When I did advance for President Obama, the Obama campaign, it’s a job where you just travel all the time. So you can do it from anywhere, and we were talking about moving to D.C., but my wife wanted to be home in North Carolina. So we picked Cary, which was certainly a great choice. It’s one of the fastest growing areas of the country, so a lot of people are following our lead because it’s such a wonderful place to live. Twice the house for half the money. And people are nice. 

Q: In your office you have a framed bit of the Congressional Record. I’m guessing that’s your first speech on the floor, and you made it about immigration. Why did you decide to do that?

A: You come to Congress, you want to do big things, and I believe that’s the place where we can do the most to help our economy and my constituents is if we can pass bipartisan immigration reform. 

[They] were close to getting something done in the last Congress, but it means strong border security, a place where some Democrats, certainly on the far left, are going to be uncomfortable. It means immigration reform for the Triangle, for our ag community, for DACA recipients. We can do all those things if we work from the center. I’m trying to bring it up every time I can, [and it’s something] I want my staff to invest time and resources in. For the Problem Solvers Caucus, I’m on the immigration task force, and I really, really want to get it done.

Q: Unlike most Democrats in 2022, you actually ran on the issue of inflation. You brought it up. What was the thinking behind that? And as you think ahead to the next election, it looks like you might face a harder map. How are you dealing with that uncertainty?

A: Inflation was the issue my constituents were talking about. It was hitting people really hard, and still is. We need to do a lot more to continue to address rising costs. But we also ran on abortion and democracy, and I got elected because pro-democracy Republicans made their voice heard. We performed a lot better than Cheri Beasley, and we had a lot of ticket-splitters who voted for Ted Budd but gave me a chance.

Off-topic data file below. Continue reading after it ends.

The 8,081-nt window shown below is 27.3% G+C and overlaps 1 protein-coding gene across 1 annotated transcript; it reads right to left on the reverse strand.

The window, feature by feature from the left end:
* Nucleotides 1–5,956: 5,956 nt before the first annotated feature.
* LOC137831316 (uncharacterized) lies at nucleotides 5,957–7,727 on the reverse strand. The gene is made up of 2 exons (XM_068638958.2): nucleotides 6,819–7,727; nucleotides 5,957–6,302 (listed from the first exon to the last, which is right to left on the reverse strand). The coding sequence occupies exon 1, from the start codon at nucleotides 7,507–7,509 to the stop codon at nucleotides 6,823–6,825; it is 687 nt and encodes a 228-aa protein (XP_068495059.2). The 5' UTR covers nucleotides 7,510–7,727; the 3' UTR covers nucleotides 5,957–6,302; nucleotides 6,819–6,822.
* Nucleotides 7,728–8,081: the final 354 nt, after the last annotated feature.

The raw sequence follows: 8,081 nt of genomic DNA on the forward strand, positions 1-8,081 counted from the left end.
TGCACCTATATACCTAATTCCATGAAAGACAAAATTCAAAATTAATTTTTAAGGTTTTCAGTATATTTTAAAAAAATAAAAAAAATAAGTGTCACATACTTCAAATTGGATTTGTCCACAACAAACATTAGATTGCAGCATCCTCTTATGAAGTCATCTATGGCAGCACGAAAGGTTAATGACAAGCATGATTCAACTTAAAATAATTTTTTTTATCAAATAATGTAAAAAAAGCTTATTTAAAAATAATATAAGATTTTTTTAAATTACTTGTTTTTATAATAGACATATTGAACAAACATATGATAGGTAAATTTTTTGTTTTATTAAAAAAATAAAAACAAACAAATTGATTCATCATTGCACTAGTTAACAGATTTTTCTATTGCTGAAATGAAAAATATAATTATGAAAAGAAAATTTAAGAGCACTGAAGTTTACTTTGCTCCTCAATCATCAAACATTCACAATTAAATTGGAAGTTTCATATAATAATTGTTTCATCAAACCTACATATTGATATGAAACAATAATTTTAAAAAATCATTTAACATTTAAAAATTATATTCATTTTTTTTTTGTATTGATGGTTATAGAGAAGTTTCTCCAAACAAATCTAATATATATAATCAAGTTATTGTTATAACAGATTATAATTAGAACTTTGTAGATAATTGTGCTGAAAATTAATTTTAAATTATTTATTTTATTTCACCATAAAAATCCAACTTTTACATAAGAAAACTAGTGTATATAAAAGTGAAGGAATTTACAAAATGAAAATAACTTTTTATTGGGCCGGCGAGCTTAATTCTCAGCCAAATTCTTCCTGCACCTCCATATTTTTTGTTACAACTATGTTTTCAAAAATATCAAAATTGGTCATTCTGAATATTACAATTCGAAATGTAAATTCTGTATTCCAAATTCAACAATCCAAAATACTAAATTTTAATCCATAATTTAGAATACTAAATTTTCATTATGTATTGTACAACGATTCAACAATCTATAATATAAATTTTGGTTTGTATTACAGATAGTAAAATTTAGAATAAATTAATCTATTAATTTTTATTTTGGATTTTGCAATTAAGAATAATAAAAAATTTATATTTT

It’s a question I think about every day, what’s the district going to look like? The main thing is you just focus on doing the job you were elected to do, and the rest sorts itself out. We’re more optimistic that we’re going to have a district that is about the same as what we have now. I have what we think is one of the fastest growing districts in the country, so it’s moving in the right direction. The work I can do is continuing to push and fight for fair maps. 

I’ve learned since I’ve been here that when you have fair maps, you get people willing to work toward the center. The people I do the most work with on the Republican side are the ones in similar districts. They’re the ones who want to get things done. When you have these super blue and super red districts, there’s so much less incentive for people to work across the aisle. If we want to get things done, we need more districts like the 13th District.

Quick hits

Last book you read? “Oh, the Places You’ll Go!” My daughter keeps picking it for bedtime. 

Last adult book you read? “Grace” by Cody Keenan. I worked for President Obama with him. And right now I’m reading Kim Stanley Robinson’s “2312,” a good sci-fi book.

In politics, can the ends justify the means? Yes. As a party, we need to have sharp elbows. My focus is on getting things done, and sometimes you gotta be tough.

Something your close friends know about you that your constituents don’t? I like alt-rock, like The National and Vampire Weekend. I had a ton of fun at The National show [this year] and got to visit with them. They’re politically aligned, is the way I can say it.

Least popular opinion? Here on the Hill, Longworth is the best building to work in. It’s close to everything, and that’s the fun of it. You’re close to the floor, you’re able to see the people you represent. It’s always packed. You go to some quiet corner of Rayburn, and it’s just not the same.

This report was corrected to reflect Nickel’s role as a former campaign staffer for Dennis Cardoza.